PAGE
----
Reading Readers: Research on the News Community

Audience preference and editorial judgment: A study of time-lagged influence in online news
Angela M. Lee, University of Texas at Austin and Seth C. Lewis, University of Minnesota 

Through data analysis of three online papers — The New York Times, the New York Post, and the New York Daily News — Lee and Lewis found that audience news preferences do indeed affect the way editors arrange content on their homepage, contrary to the original idea of elite media as ‘agenda setters.’

Instead of mainstream editors deciding the placement and importance of news stories throughout the day, the study revealed that the audience’s news preferences shaped the way the content was displayed three hours later. Essentially, if one topic was trending within the audience, the three studied papers were found to post related content on that subject or event within three-hour intervals.

Lee added that editorial judgment — the placement of news online — does not have this vice-versa, time-lagged affect on the audience.

The study ultimately left an open-ended question: As we study the role of editors in the age of data, is there a rise in audience power?

“We don’t really know the answer,” Lee said. “One possibility is that online, speed is important. It’s all about immediacy. We have to make room for fresher content, but qualitative studies will also help.”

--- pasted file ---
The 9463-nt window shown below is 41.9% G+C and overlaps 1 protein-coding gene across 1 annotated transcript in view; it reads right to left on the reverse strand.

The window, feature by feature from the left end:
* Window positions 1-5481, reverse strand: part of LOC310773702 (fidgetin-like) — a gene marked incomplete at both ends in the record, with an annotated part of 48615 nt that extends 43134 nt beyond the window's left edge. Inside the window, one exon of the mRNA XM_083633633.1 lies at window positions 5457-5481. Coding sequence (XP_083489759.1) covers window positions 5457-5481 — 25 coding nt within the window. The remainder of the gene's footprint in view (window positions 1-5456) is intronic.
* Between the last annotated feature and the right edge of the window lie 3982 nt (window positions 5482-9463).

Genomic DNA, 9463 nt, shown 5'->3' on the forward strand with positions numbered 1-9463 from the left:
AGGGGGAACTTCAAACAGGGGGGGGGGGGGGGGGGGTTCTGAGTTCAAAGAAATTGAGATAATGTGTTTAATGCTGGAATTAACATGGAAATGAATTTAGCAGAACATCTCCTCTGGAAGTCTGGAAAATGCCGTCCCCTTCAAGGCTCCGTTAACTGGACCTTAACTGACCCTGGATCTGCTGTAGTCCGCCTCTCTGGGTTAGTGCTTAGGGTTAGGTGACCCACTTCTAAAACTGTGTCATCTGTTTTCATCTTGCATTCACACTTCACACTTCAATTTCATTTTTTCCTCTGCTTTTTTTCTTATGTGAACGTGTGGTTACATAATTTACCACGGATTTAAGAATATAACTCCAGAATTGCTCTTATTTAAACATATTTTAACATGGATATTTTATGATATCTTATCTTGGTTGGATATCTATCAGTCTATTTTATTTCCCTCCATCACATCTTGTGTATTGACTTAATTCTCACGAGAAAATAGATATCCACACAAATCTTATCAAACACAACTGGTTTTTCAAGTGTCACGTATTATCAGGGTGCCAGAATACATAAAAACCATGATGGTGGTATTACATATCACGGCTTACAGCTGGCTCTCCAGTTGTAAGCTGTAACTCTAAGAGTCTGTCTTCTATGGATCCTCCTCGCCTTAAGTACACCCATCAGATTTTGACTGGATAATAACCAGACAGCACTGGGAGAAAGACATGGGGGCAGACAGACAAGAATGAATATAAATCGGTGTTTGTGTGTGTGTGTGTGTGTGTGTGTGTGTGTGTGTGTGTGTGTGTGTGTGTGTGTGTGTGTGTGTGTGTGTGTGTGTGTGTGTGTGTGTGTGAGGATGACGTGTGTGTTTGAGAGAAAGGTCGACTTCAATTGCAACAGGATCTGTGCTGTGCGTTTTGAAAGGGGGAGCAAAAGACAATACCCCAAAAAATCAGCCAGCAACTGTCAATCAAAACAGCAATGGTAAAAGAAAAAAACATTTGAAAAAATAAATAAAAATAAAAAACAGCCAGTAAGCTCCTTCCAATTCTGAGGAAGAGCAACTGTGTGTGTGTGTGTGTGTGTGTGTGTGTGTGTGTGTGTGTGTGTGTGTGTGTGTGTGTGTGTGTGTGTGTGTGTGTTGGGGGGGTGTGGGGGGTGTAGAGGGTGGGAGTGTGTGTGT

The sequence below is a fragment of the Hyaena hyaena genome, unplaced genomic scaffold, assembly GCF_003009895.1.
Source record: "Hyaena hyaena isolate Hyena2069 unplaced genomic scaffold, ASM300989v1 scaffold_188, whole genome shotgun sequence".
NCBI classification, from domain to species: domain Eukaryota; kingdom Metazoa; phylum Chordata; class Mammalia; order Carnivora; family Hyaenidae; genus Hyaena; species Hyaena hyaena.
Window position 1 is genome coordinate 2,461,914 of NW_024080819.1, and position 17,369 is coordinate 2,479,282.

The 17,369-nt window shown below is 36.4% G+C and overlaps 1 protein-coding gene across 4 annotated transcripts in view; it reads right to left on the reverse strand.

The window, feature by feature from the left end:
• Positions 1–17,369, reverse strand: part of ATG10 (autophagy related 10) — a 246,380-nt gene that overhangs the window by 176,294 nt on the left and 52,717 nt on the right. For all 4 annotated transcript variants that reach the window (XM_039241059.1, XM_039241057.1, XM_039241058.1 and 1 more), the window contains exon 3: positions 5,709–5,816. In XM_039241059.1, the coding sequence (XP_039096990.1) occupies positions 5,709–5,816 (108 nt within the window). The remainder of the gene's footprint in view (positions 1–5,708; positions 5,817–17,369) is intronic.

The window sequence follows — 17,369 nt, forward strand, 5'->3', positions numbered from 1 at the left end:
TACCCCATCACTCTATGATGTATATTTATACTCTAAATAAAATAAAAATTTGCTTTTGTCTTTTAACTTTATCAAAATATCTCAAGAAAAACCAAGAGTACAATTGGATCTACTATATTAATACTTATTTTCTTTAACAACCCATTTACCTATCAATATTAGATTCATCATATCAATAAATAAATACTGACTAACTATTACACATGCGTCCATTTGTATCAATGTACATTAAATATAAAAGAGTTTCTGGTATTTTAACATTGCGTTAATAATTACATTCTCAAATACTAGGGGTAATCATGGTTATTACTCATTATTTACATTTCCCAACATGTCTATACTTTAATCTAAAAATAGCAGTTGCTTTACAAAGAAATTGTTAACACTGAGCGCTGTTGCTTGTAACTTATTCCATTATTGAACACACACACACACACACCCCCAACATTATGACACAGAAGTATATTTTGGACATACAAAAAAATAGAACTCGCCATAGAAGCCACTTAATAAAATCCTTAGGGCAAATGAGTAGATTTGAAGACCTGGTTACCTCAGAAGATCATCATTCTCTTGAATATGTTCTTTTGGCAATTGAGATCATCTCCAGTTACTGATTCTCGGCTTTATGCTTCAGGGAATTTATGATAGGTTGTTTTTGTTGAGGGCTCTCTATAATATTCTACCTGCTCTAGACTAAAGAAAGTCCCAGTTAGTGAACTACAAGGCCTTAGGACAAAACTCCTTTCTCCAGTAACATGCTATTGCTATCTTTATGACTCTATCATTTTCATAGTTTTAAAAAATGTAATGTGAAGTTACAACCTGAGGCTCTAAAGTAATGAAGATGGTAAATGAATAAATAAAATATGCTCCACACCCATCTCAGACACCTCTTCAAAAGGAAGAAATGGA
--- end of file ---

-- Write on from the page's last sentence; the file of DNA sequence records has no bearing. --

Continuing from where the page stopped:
Sourcing the Arab Spring: A case study of Andy Carvin’s sources during the Tunisian and Egyptian revolutions
Aflred Hermida, University of British Columbia (Canada), Seth C. Lewis, University of Minnesota, Twin Cities and Rodrigo Zamith, University of Minnesota, Twin Cities

Alfred Hermida, from the University of British Columbia (Canada), speaks during the “New Approaches” panel along side Angela Lee and Emily Metzgar on Apr. 21, 2012. (Knight Center)

Hermida and his team studied NPR reporter Andy Carvin’s Twitter activity during the 2011 Tunisian and Egyptian uprisings to analyze how journalists give privilege to the mainstream media when they seek out their sources.

He turned to the projection screen, guided our eyes to the image of suit-clad Americans and said, “These people are an example of our dominant sourcing: nice, smiley politicians.”

However, after analysis of Carvin’s tweets, the study showed a broader range of alternative, rebel voices represented in that social sphere.

The activity was coded into four source types

1. Mainstream media

2. Institutional elites

3. Alternative voices

4. Other non-affiliated, activist bloggers and organizations

The team’s research found that when they focused on the frequency of Carvin’s tweets during the Tunisian and Egyptian revolutions, they found a reversal of traditional patterns of sourcing. Carvin chose not discredit, but amplify the alternative voices instead of privileging the institutional elites.

“The role of the journalist will be as a node curator,” Hermida said. “You’ll synthesize events in real time, participate in collaborative reporting involving a whole range of voices, and you’ll be trusted to interpret and contextualize on social network streams.”

Who knows best? Attitudes and perceptions of citizen journalism and the news through the lens of creators and consumers